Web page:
Excerpt from Nora, Nora by Anne River Siddons, plus links to reviews, author biography & more

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Nora, Nora

by Anne River Siddons

Nora, Nora by Anne River Siddons X
Nora, Nora by Anne River Siddons
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  • First Published:
    Jul 2000, 320 pages
    Paperback:
    Jul 2001, 384 pages

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Peyton McKenzie changed her name when she was six years old, on the first day of her first year in elementary school. For all her short life she had been called Prilla or sometimes Priscilla, her first name, the latter usually when she was In Trouble, but that stopped with rocklike finality when the first scabby classmate began to chant, "Prilla, Prilla, mother-killer." By the time the entire first grade in the Lytton Grammar School had taken up the refrain, Peyton McKenzie had been born, and there was no chance at all that she would return to the womb.

"It's a man's name, for heaven's sake, Priscilla," her Aunt Augusta said in exasperation for the fourth or fifth time, after Peyton's father had given up on her. "What's wrong with 'Priscilla'? It's a lovely name. Generations of your mama's family have named their daughters Priscilla. I believe the first was Priscilla Barnwell, who came over to Virginia well before the American Revolution. You should be proud."

"Peyton is my middle name," Peyton muttered. "It's as much mine as Priscilla." Both she and Augusta McKenzie knew there would be no changing of Peyton's mind, but Augusta saw it as her duty as the dominant woman in Peyton's life to do battle with the granite streak of willfulness in her niece. On the death of Peyton's mother at her birth, Frazier McKenzie had tacitly placed the day-to-day shaping and pruning of his daughter in his sister-in-law's hands. By the time of Peyton's first great rebellion, aunt and niece were old and experienced adversaries. Each knew the other's strengths and vulnerabilities. Augusta McKenzie knew full well she wasn't going to win this one. But she would never know why, because Peyton never told anyone about the cold, whining little chant at school that morning, not until much later, and none of the other children would tell, either. Her beleaguered teacher soon forgot about the name change entirely. She was the first in a long procession of teachers to forget about Peyton McKenzie for long stretches of time.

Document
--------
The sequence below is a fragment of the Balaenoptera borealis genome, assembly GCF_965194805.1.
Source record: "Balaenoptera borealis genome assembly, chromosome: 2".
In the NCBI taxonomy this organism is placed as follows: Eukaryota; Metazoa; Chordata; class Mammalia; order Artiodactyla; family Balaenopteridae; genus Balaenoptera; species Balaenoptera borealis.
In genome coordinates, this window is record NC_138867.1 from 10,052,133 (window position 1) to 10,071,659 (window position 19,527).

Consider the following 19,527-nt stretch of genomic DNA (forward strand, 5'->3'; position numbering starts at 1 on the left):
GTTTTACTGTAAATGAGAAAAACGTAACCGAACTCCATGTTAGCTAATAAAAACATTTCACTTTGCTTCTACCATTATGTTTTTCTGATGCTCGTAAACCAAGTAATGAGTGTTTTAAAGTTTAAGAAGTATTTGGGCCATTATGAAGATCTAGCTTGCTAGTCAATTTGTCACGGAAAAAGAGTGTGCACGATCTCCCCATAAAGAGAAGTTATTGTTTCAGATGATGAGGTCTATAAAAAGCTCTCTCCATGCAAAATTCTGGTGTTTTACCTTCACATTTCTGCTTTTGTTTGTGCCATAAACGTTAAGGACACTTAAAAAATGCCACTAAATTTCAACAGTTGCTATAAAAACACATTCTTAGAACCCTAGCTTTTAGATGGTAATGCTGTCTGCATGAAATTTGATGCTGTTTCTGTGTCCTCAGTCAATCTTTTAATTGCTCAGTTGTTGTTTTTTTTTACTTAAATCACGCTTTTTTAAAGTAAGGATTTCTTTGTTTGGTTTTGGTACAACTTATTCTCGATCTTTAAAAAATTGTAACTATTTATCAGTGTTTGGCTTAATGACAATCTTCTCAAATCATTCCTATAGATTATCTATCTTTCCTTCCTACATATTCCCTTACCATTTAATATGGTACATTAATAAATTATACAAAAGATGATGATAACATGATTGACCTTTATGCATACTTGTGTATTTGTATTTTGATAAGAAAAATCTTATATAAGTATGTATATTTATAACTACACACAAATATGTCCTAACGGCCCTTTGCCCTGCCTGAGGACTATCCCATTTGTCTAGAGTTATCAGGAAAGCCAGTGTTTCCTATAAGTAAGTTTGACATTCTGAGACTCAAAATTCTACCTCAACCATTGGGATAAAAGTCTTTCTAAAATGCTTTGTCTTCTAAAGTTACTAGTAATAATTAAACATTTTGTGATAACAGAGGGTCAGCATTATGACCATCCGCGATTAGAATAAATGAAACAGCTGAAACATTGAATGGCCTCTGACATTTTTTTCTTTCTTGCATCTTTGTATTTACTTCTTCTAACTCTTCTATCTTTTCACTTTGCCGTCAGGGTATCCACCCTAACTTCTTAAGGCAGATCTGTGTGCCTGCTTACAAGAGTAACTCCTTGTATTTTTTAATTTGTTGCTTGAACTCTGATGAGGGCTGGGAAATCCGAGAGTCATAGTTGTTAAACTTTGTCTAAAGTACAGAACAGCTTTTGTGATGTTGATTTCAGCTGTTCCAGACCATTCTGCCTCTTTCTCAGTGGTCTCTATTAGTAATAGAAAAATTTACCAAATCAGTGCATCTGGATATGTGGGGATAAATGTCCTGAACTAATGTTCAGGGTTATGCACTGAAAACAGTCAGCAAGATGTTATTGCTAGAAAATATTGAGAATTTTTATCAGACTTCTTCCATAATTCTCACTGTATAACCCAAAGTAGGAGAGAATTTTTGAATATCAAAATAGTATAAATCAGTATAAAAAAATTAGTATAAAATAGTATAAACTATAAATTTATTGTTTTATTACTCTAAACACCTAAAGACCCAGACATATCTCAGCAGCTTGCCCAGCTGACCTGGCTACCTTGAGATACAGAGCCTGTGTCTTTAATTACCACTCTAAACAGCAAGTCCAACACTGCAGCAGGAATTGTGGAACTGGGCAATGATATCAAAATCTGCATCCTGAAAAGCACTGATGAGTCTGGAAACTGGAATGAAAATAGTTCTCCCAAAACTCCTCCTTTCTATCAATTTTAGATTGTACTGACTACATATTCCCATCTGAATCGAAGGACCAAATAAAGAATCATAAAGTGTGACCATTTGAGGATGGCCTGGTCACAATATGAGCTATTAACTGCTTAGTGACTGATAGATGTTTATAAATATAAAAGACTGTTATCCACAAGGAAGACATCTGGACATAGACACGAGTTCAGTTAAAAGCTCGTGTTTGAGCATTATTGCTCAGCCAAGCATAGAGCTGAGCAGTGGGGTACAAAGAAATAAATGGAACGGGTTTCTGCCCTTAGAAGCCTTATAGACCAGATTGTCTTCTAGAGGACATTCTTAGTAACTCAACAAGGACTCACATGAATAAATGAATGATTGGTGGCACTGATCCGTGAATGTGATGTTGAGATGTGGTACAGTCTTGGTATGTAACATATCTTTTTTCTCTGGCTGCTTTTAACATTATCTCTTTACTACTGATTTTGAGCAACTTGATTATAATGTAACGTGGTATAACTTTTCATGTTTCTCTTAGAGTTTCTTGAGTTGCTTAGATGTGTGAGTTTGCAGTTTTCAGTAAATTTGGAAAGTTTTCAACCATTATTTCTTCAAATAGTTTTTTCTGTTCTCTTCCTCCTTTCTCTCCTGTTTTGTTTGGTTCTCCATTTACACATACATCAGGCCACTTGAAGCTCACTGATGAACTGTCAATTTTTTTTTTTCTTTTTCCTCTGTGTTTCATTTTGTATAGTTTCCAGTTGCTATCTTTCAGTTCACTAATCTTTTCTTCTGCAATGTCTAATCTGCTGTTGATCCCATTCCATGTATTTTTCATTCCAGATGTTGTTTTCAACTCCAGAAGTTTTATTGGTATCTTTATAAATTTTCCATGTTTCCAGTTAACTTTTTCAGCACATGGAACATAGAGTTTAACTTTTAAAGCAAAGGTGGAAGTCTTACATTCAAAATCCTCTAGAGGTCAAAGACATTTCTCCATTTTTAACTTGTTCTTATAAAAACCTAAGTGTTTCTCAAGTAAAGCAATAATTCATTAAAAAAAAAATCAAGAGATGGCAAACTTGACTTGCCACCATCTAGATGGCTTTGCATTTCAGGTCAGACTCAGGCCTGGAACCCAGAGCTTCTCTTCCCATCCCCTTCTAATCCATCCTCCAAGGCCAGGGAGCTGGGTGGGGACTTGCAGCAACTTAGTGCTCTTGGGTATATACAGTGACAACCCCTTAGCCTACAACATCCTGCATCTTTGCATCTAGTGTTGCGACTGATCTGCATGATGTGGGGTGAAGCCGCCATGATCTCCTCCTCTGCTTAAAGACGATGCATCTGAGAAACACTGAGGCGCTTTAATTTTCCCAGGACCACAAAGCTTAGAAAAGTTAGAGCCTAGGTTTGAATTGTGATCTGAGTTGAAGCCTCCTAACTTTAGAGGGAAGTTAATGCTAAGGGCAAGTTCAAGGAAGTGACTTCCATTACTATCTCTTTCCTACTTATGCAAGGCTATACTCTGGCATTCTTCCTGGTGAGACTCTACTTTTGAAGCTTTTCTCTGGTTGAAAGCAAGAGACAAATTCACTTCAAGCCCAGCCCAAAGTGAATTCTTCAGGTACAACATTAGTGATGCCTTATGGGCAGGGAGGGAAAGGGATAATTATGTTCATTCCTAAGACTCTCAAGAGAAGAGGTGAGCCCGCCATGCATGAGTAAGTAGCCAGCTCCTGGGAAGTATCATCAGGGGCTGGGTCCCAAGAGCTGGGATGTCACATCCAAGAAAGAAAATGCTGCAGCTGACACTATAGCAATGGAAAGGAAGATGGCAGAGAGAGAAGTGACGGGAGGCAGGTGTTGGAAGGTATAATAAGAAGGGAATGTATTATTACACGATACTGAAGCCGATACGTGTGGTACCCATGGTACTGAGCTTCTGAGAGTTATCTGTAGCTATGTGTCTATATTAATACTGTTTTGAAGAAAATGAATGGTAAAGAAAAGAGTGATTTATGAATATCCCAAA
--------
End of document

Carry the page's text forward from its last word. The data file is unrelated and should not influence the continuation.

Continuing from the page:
Only Peyton remembered, each day of her life and deep in her smallest cell, that she had, indeed, killed her mother. If her father never so much as hinted to her that he held her undistinguished being responsible for the extinguishing of the radiant flame her mother had been, Peyton put it down to Frazier McKenzie's natural reticence. He had been, all her life, as politely remote as a benign godparent. He was so with everyone, except Peyton's older brother, Buddy. When Buddy died in an accident in his air-force trainer, when Peyton was five, Frazier McKenzie closed up shop on his laughter, anger, small foolishnesses, and large passions. Now, at twelve, Peyton could remember no other father than the cooled and static one she had. Her father seemed to remember her only intermittently.

She told the Losers Club about the name change on a February day when it seemed as if earth and air and sky were all made of the same sodden gray cloth. It happens sometimes in the Deep South when winter can no longer muster an honest cold but will not admit the warm tides of spring lapping at the gates. It is a climatic sulk, not a great tantrum, and like any proper sulk it can last for days and even weeks, exhausting spirits and fraying nerves and sucking open hearts with its sluggish tongue. Ernie had been so petulant that Boot had told him to shut up if he didn't have anything to add to the day's litanies of inanities and abasement. Even Boot seemed more dutiful than enthusiastic over his contribution to the club's itinerary, a lusterless account of wiping out the Canaday children's hopscotch grid with his orthotic boot.

"Well, if I couldn't do better than that, I just wouldn't say anything," Ernie sniffed, affronted. Ernie was plagued this day by demons. His small shed was so humid that the lone window was sweated over and the pages of his copy of The Inferno, laid casually with its title up on his bookcase, were glued together. His overalls stuck to him, and his thinning, spindrift hair frizzed with the damp, and he was starting a sinus infection. He had also forgotten to return his mother's library books.

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Nora, Nora. Copyright (c) 2000 by Anne River Siddons. Reprinted with permission from HarperCollins Publishers, Inc. All rights reserved.

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